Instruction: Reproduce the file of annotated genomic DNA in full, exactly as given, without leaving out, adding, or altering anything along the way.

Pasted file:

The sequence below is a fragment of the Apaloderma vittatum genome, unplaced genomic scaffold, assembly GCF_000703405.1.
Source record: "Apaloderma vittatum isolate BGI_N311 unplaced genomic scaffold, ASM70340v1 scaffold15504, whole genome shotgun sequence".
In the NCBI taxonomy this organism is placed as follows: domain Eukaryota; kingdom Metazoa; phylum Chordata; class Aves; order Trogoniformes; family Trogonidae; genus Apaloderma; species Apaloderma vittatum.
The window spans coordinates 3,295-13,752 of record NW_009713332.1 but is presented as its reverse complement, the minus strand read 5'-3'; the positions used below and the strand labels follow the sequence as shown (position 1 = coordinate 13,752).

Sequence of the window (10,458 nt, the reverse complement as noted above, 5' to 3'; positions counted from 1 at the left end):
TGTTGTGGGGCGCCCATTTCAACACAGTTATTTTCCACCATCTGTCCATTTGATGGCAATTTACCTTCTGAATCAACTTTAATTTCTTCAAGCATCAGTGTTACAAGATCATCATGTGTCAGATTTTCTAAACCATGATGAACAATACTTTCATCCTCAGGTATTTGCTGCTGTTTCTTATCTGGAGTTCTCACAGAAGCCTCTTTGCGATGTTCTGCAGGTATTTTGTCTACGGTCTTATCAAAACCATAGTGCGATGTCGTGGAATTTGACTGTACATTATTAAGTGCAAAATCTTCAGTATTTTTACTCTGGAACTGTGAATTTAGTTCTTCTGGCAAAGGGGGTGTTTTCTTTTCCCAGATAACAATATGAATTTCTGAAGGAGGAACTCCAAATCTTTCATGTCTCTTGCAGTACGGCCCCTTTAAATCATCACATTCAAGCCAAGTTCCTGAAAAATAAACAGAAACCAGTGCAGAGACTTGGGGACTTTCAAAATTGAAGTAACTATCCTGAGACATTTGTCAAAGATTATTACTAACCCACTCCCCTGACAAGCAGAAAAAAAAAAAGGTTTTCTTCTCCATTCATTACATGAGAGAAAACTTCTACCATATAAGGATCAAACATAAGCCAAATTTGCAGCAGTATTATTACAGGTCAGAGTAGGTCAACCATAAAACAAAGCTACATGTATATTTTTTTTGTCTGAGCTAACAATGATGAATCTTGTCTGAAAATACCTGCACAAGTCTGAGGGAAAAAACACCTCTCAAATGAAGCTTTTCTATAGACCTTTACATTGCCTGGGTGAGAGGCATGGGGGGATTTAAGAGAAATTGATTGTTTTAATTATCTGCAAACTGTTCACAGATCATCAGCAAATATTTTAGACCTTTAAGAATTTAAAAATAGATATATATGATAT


The sequence below is a fragment of the Apaloderma vittatum genome, unplaced genomic scaffold, assembly GCF_000703405.1.
Source record: "Apaloderma vittatum isolate BGI_N311 unplaced genomic scaffold, ASM70340v1 scaffold15504, whole genome shotgun sequence".
In the NCBI taxonomy this organism is placed as follows: domain Eukaryota; kingdom Metazoa; phylum Chordata; class Aves; order Trogoniformes; family Trogonidae; genus Apaloderma; species Apaloderma vittatum.
The window spans coordinates 3,295-13,752 of record NW_009713332.1 but is presented as its reverse complement, the minus strand read 5'-3'; the positions used below and the strand labels follow the sequence as shown (position 1 = coordinate 13,752).

Sequence of the window (10,458 nt, the reverse complement as noted above, 5' to 3'; positions counted from 1 at the left end):
TGTTGTGGGGCGCCCATTTCAACACAGTTATTTTCCACCATCTGTCCATTTGATGGCAATTTACCTTCTGAATCAACTTTAATTTCTTCAAGCATCAGTGTTACAAGATCATCATGTGTCAGATTTTCTAAACCATGATGAACAATACTTTCATCCTCAGGTATTTGCTGCTGTTTCTTATCTGGAGTTCTCACAGAAGCCTCTTTGCGATGTTCTGCAGGTATTTTGTCTACGGTCTTATCAAAACCATAGTGCGATGTCGTGGAATTTGACTGTACATTATTAAGTGCAAAATCTTCAGTATTTTTACTCTGGAACTGTGAATTTAGTTCTTCTGGCAAAGGGGGTGTTTTCTTTTCCCAGATAACAATATGAATTTCTGAAGGAGGAACTCCAAATCTTTCATGTCTCTTGCAGTACGGCCCCTTTAAATCATCACATTCAAGCCAAGTTCCTGAAAAATAAACAGAAACCAGTGCAGAGACTTGGGGACTTTCAAAATTGAAGTAACTATCCTGAGACATTTGTCAAAGATTATTACTAACCCACTCCCCTGACAAGCAGAAAAAAAAAAAGGTTTTCTTCTCCATTCATTACATGAGAGAAAACTTCTACCATATAAGGATCAAACATAAGCCAAATTTGCAGCAGTATTATTACAGGTCAGAGTAGGTCAACCATAAAACAAAGCTACATGTATATTTTTTTTGTCTGAGCTAACAATGATGAATCTTGTCTGAAAATACCTGCACAAGTCTGAGGGAAAAAACACCTCTCAAATGAAGCTTTTCTATAGACCTTTACATTGCCTGGGTGAGAGGCATGGGGGGATTTAAGAGAAATTGATTGTTTTAATTATCTGCAAACTGTTCACAGATCATCAGCAAATATTTTAGACCTTTAAGAATTTAAAAATAGATATATATGATAT